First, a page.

Check the labels on all your medicines (such as cough-and-cold products, diet aids, nonsteroidal anti-inflammatory drugs-NSAIDs for pain/fever) because they may contain ingredients that could increase your blood pressure or heart rate (such as pseudoephedrine, phenylephrine, ibuprofen, naproxen). Ask your pharmacist about using these products safely.
If someone has overdosed and has serious symptoms such as passing out or trouble breathing, call 911. Otherwise, call a poison control center right away. US residents can call their local poison control center at 1-800-222-1222. Canada residents can call a provincial poison control center.
Talk with your doctor about making changes to your lifestyle that may help this medication work better (such as stress reduction programs, exercise, and dietary changes.)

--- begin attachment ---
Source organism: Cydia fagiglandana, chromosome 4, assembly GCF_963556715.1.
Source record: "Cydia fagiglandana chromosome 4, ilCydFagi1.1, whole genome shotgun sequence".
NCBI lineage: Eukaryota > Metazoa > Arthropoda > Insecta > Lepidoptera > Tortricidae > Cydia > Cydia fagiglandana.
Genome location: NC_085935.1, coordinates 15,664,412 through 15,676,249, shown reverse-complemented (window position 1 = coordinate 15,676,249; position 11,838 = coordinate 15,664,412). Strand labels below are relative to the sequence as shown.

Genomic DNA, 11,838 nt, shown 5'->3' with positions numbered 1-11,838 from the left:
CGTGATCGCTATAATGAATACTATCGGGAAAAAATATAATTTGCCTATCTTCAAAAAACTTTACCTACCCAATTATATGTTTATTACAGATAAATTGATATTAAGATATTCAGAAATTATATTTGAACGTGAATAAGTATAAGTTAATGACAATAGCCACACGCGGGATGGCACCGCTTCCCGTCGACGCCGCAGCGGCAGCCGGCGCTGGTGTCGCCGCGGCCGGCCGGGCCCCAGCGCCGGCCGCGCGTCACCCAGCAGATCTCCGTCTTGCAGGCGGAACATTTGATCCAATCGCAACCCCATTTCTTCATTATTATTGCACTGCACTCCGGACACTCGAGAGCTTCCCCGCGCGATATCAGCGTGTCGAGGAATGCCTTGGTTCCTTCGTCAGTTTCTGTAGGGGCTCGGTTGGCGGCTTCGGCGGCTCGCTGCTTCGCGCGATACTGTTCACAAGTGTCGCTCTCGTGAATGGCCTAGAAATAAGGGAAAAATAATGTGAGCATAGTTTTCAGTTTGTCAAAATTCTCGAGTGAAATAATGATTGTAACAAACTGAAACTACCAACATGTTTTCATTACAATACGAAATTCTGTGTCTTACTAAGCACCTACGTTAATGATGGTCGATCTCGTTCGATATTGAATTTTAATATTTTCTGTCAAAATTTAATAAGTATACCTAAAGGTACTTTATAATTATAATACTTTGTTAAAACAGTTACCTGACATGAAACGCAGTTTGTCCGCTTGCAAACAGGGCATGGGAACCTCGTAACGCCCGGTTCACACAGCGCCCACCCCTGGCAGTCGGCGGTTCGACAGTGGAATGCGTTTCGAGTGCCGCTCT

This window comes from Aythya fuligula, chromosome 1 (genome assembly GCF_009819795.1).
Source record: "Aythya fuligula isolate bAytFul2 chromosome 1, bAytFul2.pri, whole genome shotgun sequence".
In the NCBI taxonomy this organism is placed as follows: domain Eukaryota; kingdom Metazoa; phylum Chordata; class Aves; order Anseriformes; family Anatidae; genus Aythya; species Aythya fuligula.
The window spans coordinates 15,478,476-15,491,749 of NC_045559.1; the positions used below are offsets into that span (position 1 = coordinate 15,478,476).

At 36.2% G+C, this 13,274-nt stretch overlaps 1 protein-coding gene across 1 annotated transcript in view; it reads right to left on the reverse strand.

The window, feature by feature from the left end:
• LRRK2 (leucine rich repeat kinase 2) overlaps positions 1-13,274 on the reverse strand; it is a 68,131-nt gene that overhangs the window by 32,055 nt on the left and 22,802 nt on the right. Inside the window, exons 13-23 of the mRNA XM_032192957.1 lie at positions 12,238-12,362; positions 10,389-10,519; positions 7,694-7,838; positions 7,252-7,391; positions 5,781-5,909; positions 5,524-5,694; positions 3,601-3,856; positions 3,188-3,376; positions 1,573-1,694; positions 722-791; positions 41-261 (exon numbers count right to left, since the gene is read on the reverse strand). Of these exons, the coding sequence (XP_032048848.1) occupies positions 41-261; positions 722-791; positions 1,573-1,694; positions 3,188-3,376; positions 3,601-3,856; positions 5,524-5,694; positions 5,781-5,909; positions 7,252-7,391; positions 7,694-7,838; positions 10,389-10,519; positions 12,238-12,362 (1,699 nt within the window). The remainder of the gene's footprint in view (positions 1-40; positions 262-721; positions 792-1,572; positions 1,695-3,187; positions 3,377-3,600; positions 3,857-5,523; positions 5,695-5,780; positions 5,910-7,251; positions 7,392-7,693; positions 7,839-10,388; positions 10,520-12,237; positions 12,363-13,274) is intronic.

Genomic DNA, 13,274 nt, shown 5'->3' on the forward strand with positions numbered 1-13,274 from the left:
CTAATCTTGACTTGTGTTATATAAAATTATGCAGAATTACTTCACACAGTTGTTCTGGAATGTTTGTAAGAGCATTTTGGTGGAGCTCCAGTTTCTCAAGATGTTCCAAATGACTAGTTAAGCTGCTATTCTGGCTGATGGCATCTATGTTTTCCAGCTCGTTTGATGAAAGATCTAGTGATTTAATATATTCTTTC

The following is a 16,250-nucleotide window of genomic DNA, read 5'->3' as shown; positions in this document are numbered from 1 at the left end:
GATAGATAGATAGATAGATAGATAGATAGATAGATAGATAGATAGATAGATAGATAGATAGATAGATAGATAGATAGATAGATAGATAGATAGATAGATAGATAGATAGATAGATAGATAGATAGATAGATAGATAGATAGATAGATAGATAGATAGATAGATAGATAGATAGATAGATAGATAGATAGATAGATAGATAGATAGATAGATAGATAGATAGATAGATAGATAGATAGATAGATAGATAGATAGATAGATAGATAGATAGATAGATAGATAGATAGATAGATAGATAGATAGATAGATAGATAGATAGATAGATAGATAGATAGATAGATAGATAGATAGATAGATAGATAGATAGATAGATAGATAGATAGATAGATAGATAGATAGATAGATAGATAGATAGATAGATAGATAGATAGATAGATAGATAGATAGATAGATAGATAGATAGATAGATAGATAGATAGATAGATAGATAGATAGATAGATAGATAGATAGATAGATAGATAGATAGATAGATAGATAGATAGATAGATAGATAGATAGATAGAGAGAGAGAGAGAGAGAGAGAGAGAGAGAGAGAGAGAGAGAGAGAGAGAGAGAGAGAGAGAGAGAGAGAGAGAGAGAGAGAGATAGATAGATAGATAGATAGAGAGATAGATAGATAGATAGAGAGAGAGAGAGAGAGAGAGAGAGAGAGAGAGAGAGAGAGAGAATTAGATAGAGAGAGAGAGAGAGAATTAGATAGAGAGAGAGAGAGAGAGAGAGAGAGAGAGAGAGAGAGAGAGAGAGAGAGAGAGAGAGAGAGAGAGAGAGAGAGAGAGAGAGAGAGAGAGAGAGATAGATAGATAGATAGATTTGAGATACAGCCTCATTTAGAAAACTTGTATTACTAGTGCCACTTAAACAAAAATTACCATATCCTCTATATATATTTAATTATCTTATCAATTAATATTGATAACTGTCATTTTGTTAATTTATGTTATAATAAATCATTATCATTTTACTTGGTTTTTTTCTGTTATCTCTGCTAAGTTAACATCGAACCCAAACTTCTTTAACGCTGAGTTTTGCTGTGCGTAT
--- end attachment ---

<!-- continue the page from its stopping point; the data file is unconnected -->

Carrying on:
Laboratory and/or medical tests (such as liver function tests, blood pressure, electrocardiograms) may be performed periodically to monitor your progress or check for side effects. Consult your doctor for more details.
Check your blood pressure regularly while taking this medication, especially when you first start this drug or when your doctor changes your dose. Learn how to monitor your own blood pressure at home, and share the results with your doctor.
If you miss a dose, take it as soon as you remember. If it is near the time of the next dose, skip themissed dose and resume your usual dosing schedule. Do not double the dose to catch up.
Do not flush medications down the toilet or pour them into a drain unless instructed to do so. Properly discard this product when it is expired or no longer needed. Consult your pharmacist or local waste disposal company.Information last revised July 2016. Copyright(c) 2016 First Databank, Inc.
With WebMD's Medicine Cabinet, you can check interactions with drugs.Go to medicine cabinet